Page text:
Hannibal Starring Hugh Dancy
The network has picked up ten episodes of Hannibal, a series about one of cinema's most beloved villains: Hannibal Lecter, immortalized by Anthony Hopkins in The Silence of the Lambs, Hannibal and Red Dragon. Our Idiot Brother star Hugh Dancy is on board as Special Agent Will Graham (formerly played by Edward Norton in Red Dragon.)
1313 Mockingbird Lane Starring Eddie Izzard
In the 1960s, television introduced The Munsters: a life action fantasy-comedy about a family of working-class monsters (Frankenstein's monster, his vampire wife, their werewolf son, and Grandpa, a.k.a. Count "Sam" Dracula). NBC has picked up a reboot of the series, stressing the horror aspect. However, with comedian Eddie Izzard cast as Grandpa, there is likely to be a good deal of humor as well. NBC has picked up 13 episodes of 1313 Mockingbird Lane (a very apropos amount.)
Crossbones from the Creator of Luther
With cannibals and monsters on the way, NBC is covering all bases in terms of the dark and criminal: how about pirates? The network has ordered 10 episodes of Crossbones, a pirate-themed drama from Neil Cross, creator of Luther. The series is adapted from The Republic of Pirates by Colin Woodard, and is set in the 1700s.
Revolution Starring Giancarlo Esposito
When all of the world's electricity suddenly and suspiciously disappears, humanity is forced to pick up and start anew. Of course, easier said than done. Fifteen years after the incident, the world is overtaken by militant societies operating with guerilla warfare. When one girl loses her entire immediate family, she is forced to pick up and find a relative whom she hasn't seen since the planet lost its power. And of course, one question persists: why on Earth did this all happen in the first place?
Do No Harm Starring Steven Pasquale
Robert Louis Stevenson's Strange Case of Dr Jekyll and Mr Hyde will be reinvented with a new, modern twist in Do No Harm. The new series stars Rescue Me's Steven Pasquale as an ingenious neurosurgeon, plagued by his malevolent, monstrous alter ego. Joining Pasquale are The Cosby Show's Phylicia Rashad and Law & Order's lana De La Garza.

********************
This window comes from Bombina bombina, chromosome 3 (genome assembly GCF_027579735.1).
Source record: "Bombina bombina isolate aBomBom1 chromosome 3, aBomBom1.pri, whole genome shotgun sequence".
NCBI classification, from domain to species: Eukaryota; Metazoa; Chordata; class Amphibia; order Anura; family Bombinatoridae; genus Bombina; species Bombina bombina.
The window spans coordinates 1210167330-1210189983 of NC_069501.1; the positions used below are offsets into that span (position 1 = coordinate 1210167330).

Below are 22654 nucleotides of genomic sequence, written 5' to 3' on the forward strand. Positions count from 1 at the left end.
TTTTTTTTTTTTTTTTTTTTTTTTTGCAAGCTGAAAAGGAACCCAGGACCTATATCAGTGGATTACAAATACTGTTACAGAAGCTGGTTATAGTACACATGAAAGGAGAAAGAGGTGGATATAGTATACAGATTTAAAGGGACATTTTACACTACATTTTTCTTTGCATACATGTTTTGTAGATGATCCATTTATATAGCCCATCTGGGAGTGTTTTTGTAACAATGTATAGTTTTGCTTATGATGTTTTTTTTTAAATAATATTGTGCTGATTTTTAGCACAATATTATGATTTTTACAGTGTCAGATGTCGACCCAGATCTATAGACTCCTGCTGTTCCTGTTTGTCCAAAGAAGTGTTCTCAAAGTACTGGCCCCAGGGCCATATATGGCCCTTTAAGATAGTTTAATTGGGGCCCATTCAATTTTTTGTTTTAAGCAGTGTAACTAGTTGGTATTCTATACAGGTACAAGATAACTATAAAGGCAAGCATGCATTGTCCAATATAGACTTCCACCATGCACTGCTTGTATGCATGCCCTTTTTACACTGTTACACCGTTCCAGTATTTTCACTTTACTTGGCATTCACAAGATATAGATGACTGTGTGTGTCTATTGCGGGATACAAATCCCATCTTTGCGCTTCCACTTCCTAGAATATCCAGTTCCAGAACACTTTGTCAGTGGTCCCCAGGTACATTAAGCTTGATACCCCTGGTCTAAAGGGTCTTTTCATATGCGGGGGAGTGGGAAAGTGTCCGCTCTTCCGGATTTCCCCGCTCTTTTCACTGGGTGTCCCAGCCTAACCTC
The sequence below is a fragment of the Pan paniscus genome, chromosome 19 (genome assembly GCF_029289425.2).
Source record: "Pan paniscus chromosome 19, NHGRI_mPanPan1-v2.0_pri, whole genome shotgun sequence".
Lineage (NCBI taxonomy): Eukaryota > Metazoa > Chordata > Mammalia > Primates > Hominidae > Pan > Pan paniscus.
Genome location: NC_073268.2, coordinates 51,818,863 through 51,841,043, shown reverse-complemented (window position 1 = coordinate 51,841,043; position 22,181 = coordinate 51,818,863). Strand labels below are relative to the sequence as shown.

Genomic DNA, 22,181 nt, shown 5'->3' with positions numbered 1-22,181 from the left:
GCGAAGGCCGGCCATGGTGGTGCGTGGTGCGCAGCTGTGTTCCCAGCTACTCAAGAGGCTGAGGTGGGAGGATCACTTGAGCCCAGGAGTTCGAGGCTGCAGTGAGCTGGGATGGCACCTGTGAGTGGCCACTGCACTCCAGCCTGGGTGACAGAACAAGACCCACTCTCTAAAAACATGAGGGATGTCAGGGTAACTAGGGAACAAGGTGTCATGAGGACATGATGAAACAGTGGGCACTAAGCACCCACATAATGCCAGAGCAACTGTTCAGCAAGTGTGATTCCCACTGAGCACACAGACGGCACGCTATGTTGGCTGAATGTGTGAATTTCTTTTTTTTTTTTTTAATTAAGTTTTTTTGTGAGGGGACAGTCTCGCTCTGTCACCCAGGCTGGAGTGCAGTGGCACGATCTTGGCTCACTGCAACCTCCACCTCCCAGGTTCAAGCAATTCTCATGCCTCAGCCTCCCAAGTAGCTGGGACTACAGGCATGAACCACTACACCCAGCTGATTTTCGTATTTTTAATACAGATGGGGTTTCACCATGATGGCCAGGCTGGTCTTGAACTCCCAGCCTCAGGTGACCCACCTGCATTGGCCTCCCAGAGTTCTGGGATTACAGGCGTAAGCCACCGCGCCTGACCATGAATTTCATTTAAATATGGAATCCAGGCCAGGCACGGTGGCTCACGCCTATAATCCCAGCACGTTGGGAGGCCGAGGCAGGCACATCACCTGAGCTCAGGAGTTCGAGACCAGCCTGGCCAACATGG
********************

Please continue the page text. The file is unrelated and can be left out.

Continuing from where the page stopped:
Infamous Starring Meagan Good
NBC is delving into the world of soap operas and detective stories with Infamous (previously titled Notorious). The series stars Meagan Good who goes undercover among the wealthy family for whom her mother worked as housekeeper when Good's character was a child. She is bent on investigating the murder of one of the family members, who was also her childhood best friend. The series also features Victor Garber and Damages' Tate Donovan.
Guys with Kids Starring Anthony Anderson
In light of the recent "Having kids is funny" theme that is sweeping the comedy world, NBC has picked up Guys with Kids, a sitcom about three friends who are new fathers, all the while suspended in their own adolescence. Star Anthony Anderson actually tried this once already as a movie: My Baby's Daddy, back in 2004. But let's hope this time around, the project has a little more to it. The West Wing's Jesse Bradford, The Sopranos' Jamie-Lynn Sigler and The Cosby Show's Tempestt Bledsoe also star.
Chicago Fire from Creator Dick Wolf
Law & Order mastermind Dick Wolf has spent most of his career looking at the crime-laden streets of New York City, with a few trips to Los Angeles here and there. But Wolf's newest series, Chicago Fire, will focus on a team of fire fighters in the Windy City. The program stars Vampire Diaries' Taylor Kinney, Hawaii Five-0's Lauren German, and House's Jesse Spencer as members of a (if this is the same Dick Wolf we're talking about) entertaining but no-nonsense and dedicated fire department.
1600 Penn Starring Josh GadLike NBC's 30 Rock, which takes place (obviously) at 30 Rockefeller Center in New York, 1600 Penn is set at the house every American can recognize in a matter of seconds: The White House at 1600 Pennsylvania Avenue. Along with President Obama's former speech writer Jon Lovett and Modern Family director Jason Winer, Book of Mormon star Josh Gad penned this sitcom centered on the First family, a group who turns out to be just as messed up as the rest of us. Gad will star alongside Bill Pullman (who will play the President of the United States once again) and Brittany Snow co-stars as the First daughter.
Animal Practice Starring Weeds' Justin Kirk